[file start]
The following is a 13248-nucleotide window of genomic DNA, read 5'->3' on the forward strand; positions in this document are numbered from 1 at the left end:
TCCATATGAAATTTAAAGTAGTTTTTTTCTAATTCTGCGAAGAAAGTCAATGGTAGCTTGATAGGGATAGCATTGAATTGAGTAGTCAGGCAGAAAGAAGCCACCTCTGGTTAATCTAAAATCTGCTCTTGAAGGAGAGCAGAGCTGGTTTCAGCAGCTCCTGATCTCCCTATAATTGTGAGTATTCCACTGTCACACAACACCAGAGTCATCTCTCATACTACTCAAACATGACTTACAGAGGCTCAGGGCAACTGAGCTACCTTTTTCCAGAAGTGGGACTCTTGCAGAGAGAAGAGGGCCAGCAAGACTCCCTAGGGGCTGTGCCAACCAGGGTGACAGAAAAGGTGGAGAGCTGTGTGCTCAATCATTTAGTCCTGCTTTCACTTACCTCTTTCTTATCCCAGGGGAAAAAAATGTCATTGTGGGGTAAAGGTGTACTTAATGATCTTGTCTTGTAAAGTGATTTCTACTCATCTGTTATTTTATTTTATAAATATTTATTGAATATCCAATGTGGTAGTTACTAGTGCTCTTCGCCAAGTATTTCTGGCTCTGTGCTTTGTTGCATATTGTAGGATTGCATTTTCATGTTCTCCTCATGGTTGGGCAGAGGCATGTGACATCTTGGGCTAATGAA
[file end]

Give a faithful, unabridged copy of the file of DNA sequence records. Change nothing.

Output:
The following is a 13248-nucleotide window of genomic DNA, read 5'->3' on the forward strand; positions in this document are numbered from 1 at the left end:
TCCATATGAAATTTAAAGTAGTTTTTTTCTAATTCTGCGAAGAAAGTCAATGGTAGCTTGATAGGGATAGCATTGAATTGAGTAGTCAGGCAGAAAGAAGCCACCTCTGGTTAATCTAAAATCTGCTCTTGAAGGAGAGCAGAGCTGGTTTCAGCAGCTCCTGATCTCCCTATAATTGTGAGTATTCCACTGTCACACAACACCAGAGTCATCTCTCATACTACTCAAACATGACTTACAGAGGCTCAGGGCAACTGAGCTACCTTTTTCCAGAAGTGGGACTCTTGCAGAGAGAAGAGGGCCAGCAAGACTCCCTAGGGGCTGTGCCAACCAGGGTGACAGAAAAGGTGGAGAGCTGTGTGCTCAATCATTTAGTCCTGCTTTCACTTACCTCTTTCTTATCCCAGGGGAAAAAAATGTCATTGTGGGGTAAAGGTGTACTTAATGATCTTGTCTTGTAAAGTGATTTCTACTCATCTGTTATTTTATTTTATAAATATTTATTGAATATCCAATGTGGTAGTTACTAGTGCTCTTCGCCAAGTATTTCTGGCTCTGTGCTTTGTTGCATATTGTAGGATTGCATTTTCATGTTCTCCTCATGGTTGGGCAGAGGCATGTGACATCTTGGGCTAATGAA